Kally to be exactly on a par with Dr. Sanj^rado's famous maxim th.t 
way to make a patient healthy .nd stron, was to bleed him inTv ! 
cnvable way and on every conceivable occasion. I will only add th 

ns be the des.re of the people of Canada. T can certify tha[ there 
lack of leeches ready to accommodate them. 



The population of Canada wa.s as follows :- 

1866, estimated includinR British Columbia 

,SS, ^ ^' ^' ^''""'^ *"** "" ^''"■"' ^^'^'t ' v6oo ooo 

issr *>y census, .. . 

1896, ,«timated.... 4.324,814 

I . . 4.050,000 

w^. rt:s;ruur'"^ '" '"'"' '""• " -^^ "^ '''-' ^^- ^^^ — «, . 

from i'mTZ^::^^ irn^rT^M""' ^^ *'^ "'""'-°" - ^'•-^ thirty y. 
record, of the de'de frir SS L ,i? u'' "".'''^^ "^ ^^^'•"*^^'^- ^"^ '^^ ^^^ 

canadawith the decLenntaro;::;t.t'vrc:i;:r^^^^ 
^::iL;"sr:^z;c::Sir7T;;'^ -' --^^^^^^^^^ 

the emigrants were mitl, ^n^^rd "omen" .t "'""' ''"'' ^^ '" "'^ '^^'^^ '^^ ^-'- 
that there are now in the uS Stlln M 1" 'f'" '^"'"^ °^ '^f'^" " *« P-bal 
either born in Canada or who are fhe rr,, f . " ''T """'°°'' "^ ''^-P'^ -^« -^ 
The political effectTo^ thi= e Z '^^^'^^"^-'ts of native born Canadian, 

vant to disc'uss thosetere """ ""' "'^''^ remarkable but it would be irrel 

Kin,dl"lrera7dTeUed) fnT^o^keTefm^ ^"r " ^^""^-^•' ^"^^ "^ ^^ ^^^ ^'^^- 
tion of the United States '"P"^ ^* ^ contributor to the popul, 



1 18 

For the rest, it may be that the men of '6.^ hiillrled better than they 

knew. The sapling they planted promises to become a miRhty tree. The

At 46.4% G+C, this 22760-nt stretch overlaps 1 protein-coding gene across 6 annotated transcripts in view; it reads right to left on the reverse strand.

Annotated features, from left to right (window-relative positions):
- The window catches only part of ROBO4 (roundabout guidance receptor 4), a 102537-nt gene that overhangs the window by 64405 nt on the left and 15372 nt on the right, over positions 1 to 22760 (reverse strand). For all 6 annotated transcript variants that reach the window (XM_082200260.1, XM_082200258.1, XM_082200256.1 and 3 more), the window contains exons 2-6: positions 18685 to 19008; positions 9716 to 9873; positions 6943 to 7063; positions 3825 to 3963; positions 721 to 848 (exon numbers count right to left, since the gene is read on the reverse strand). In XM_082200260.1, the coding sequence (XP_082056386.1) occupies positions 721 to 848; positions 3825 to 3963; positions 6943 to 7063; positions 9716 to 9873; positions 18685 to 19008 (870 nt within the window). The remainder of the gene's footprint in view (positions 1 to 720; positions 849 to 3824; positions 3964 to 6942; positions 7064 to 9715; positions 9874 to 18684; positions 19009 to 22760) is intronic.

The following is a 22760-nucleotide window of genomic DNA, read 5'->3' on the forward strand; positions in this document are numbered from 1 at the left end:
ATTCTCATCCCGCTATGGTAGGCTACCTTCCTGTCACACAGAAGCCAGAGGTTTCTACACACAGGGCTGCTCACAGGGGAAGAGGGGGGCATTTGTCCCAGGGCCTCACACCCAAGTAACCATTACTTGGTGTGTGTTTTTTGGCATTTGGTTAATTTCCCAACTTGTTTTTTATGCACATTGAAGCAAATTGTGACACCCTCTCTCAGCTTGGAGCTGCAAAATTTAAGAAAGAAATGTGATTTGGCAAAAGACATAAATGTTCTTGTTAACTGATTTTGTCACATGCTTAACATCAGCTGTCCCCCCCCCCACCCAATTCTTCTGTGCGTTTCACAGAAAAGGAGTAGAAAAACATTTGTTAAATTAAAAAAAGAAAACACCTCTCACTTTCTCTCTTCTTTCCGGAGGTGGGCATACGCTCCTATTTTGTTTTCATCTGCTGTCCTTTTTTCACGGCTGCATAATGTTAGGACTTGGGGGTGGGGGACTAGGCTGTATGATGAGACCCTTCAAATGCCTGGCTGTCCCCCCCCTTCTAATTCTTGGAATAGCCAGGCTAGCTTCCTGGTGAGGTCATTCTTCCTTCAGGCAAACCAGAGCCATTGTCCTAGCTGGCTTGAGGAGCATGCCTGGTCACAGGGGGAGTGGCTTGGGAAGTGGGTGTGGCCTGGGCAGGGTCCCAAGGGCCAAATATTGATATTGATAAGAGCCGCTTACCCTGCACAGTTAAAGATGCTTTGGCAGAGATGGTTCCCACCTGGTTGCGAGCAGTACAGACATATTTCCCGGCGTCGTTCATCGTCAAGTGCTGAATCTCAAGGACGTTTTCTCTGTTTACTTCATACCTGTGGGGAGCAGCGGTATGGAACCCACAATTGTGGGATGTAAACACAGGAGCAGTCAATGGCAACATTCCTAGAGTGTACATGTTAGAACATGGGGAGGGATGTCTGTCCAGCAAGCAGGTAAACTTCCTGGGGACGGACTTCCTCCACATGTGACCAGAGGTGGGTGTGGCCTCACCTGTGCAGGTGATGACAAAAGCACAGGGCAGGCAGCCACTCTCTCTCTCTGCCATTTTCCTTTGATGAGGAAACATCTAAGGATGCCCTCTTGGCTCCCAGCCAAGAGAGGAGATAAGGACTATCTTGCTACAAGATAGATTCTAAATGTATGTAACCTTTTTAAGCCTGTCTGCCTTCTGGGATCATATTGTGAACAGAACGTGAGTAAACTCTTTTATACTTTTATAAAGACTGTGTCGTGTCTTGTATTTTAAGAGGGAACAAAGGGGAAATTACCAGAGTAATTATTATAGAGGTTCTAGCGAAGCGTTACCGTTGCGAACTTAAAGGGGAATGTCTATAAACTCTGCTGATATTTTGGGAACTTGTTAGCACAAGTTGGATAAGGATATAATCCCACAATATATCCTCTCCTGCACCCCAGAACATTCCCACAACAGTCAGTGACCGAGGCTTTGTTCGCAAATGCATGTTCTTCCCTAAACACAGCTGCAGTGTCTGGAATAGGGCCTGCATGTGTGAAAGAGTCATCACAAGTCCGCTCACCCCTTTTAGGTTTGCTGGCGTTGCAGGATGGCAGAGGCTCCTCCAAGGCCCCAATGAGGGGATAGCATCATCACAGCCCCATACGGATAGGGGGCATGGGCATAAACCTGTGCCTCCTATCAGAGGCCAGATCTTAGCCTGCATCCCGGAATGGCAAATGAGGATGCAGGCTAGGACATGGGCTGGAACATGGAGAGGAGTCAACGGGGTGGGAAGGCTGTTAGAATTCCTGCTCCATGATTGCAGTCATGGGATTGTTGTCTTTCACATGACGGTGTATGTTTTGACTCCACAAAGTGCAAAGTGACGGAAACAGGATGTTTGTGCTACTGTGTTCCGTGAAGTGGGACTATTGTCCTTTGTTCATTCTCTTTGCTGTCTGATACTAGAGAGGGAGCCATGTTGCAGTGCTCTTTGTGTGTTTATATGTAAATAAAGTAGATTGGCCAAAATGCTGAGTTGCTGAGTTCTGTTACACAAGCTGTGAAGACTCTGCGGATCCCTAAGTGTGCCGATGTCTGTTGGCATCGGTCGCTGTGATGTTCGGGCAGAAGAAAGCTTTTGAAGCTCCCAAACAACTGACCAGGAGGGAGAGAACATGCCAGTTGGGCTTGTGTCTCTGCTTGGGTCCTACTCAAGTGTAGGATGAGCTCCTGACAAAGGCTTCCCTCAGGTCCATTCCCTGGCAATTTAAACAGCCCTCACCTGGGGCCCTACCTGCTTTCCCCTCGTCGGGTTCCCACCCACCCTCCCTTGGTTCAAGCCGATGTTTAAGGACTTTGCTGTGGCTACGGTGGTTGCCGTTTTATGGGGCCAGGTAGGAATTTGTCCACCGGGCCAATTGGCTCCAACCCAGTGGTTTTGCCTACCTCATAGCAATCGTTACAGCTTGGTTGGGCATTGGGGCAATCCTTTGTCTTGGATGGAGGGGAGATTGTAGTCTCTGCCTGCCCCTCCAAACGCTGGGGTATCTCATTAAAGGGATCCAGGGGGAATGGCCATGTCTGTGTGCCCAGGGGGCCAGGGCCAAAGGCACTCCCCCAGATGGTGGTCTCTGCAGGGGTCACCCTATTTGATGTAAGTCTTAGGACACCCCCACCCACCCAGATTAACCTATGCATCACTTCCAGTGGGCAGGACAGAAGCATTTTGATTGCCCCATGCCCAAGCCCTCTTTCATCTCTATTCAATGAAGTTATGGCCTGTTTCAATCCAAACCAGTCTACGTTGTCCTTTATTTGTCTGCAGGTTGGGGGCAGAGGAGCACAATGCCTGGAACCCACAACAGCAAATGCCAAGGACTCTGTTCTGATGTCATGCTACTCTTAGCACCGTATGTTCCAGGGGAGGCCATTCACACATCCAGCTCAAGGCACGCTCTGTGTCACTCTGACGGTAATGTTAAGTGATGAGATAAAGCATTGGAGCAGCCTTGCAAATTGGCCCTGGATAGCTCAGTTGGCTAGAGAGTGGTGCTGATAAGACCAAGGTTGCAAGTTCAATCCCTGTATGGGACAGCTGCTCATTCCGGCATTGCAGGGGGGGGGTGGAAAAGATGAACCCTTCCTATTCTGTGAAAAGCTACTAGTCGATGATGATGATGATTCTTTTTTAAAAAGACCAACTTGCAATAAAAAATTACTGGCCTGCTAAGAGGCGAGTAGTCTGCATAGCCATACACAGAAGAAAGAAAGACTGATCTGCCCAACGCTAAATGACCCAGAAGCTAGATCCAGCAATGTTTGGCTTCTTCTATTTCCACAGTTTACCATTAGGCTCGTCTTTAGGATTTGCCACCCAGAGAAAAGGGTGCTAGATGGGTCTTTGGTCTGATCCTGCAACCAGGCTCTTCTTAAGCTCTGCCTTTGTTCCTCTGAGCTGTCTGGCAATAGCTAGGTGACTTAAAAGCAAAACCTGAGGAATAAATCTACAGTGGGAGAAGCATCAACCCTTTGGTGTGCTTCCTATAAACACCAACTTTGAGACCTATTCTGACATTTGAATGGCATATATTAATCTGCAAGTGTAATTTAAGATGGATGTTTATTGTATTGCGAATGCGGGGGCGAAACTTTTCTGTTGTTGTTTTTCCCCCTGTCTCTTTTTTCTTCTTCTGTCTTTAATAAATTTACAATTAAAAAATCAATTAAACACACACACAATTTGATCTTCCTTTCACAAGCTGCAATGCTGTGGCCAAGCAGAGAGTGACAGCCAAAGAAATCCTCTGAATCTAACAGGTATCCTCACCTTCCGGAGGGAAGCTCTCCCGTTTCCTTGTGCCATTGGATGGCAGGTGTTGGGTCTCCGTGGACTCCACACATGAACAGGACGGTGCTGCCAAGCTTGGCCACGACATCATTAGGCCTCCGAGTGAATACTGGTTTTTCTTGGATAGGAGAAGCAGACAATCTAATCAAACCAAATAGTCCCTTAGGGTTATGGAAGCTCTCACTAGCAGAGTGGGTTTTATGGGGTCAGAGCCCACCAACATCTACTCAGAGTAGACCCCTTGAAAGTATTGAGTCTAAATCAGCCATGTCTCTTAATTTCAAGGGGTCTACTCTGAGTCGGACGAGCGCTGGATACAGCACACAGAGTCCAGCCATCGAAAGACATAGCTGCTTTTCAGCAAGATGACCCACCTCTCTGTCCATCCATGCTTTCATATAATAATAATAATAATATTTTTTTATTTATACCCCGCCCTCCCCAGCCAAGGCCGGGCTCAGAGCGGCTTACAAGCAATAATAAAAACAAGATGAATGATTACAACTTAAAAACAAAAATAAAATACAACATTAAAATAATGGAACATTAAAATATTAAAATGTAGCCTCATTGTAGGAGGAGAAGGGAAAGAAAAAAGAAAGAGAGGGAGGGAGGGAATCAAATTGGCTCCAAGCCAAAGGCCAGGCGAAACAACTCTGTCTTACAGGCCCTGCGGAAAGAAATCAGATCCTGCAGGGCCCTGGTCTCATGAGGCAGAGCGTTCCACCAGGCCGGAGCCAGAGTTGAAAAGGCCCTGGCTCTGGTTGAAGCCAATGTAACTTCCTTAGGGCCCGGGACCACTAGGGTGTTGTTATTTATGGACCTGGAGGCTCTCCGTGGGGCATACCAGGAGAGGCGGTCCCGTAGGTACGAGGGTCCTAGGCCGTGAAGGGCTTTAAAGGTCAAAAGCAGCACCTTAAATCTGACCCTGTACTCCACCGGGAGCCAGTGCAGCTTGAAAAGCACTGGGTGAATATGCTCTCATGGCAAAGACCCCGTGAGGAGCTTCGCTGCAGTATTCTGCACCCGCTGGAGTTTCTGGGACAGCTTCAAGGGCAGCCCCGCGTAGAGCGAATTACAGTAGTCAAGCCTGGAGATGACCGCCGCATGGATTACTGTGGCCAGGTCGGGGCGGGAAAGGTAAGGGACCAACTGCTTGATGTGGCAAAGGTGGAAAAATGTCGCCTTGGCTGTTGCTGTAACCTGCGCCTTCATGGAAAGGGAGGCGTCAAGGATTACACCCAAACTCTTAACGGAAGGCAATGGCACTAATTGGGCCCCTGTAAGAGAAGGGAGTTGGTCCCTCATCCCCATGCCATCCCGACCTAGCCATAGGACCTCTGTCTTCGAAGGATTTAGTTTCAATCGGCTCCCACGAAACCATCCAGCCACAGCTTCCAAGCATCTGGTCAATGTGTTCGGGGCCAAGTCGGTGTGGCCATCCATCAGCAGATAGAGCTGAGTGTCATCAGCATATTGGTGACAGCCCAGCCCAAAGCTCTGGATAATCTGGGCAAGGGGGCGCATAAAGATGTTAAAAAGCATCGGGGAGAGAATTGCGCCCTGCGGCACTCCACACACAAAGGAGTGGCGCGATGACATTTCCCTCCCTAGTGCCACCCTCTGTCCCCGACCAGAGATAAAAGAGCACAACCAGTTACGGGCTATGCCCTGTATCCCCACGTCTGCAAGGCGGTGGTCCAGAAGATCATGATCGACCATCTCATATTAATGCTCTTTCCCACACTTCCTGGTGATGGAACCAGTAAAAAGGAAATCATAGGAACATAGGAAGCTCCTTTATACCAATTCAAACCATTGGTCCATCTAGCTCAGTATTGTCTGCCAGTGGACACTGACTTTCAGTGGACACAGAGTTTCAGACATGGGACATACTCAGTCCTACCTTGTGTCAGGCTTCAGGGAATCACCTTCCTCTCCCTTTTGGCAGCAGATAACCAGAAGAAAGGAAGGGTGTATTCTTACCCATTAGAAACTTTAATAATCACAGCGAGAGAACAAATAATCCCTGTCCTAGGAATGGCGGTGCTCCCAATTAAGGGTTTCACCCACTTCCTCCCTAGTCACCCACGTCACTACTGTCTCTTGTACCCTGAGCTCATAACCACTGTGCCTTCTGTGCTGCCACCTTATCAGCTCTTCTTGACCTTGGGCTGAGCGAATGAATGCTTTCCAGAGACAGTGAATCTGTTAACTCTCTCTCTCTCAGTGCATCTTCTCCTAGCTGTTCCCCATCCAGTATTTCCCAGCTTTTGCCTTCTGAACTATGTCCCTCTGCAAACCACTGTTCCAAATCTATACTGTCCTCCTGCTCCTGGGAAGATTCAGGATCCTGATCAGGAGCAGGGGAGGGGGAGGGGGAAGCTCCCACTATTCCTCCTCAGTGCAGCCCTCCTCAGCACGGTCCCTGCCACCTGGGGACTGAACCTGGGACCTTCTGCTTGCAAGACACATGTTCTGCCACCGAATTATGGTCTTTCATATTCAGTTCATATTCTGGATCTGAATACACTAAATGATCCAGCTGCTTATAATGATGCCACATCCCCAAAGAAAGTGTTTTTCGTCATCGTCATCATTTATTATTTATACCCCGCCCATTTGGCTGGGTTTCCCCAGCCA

Confederation, of which they laid the foundations, will. I think, soon take 

its place amonsrst the foremost nations of the world. Rut, I would say 

to the nun r,f to-day. that if they are the heirs of this vast heritage, 

ortunc dn,^**'"''' '"''"'"■''• '"'"''' ^'■'■''''" •''"'' r'^'^-^*'*'"")^' ni'>ro abun.Iant resources than 

iposing th *^^ ""^ "' '■'■''" ^''■''''■'' '■''" ''""'''• *''"> ^^ *" ''^ ^^•^'" »" f'-^'ollect it is diie in 

Jve there!. * ''"^ ''"■*^'' ""■^«"'"*-' ^"^ ^'"^ '"'"" ^vho, in .S63. in a time of great storm 

I which w •'f'' '^'■*'''' ''^''' "*^^^''-"^''^''^'^^- t'"^ srrcat merit, that tluy di.l not despair of 

tke republic and were able at no small sacrifice of thei. personal feelings 

become tl ""' "" '"'*'" '''"■'^'' '*^ ^'"''" ^*^'''""-'*' interests, to carry out the scheme 
perhaps <^*^"^^''^'^'''t'''^" ^v'""^'' they proposed. Sir. T doubt very much whether 
5 now ctir''''''^ ^''*'''' "'''" '"''* "''■ ^''■^"'"''^■■^"'•f"'' ""^ler which they did it and whv 
^^ealth of !?'-'' ''"' '*' '"'''' ^''" '-'Itopethcr fully and properly appreciated. I hope 
le econon '" ^''' ^"^'"■'' ^'''^"'■'' "^''^ ''° ^'"^"^ ^"'*'^^' «"^ 'f- ^^r. Chairman, it be 

m that tl, **^'"^''''' *''^^ ^ ''^'''" ^'*^^*^" f^Ttunate enough in the fe-v words I have 
every cor •*''''"'^^ *« >'^" ^o-day to bring about a fuller recognition of those men's 

add that ZIT' "V, 7? ''-'' '•' '^'"' ^ '"'''' ^''' "^^'^^ '""^^ ^'"p'y ^^p^'d f"^ ^"y 

, Httle trouble I have taken, 
here is n 



eems to 
II soon cotr 

»ge— a litt 
ortune do 
•posing th 
Jve therel) 
I which wi 



isus of 1891 

hirty year« 
the officiii! 
I arrived iv. 
tal number 
and a halt 
Of Ireland 
s probable 

who were 
anadians. 

be irrelr 



he United 
le popula- 



mmm^il-'-m.i^^j'mmMm^mim.-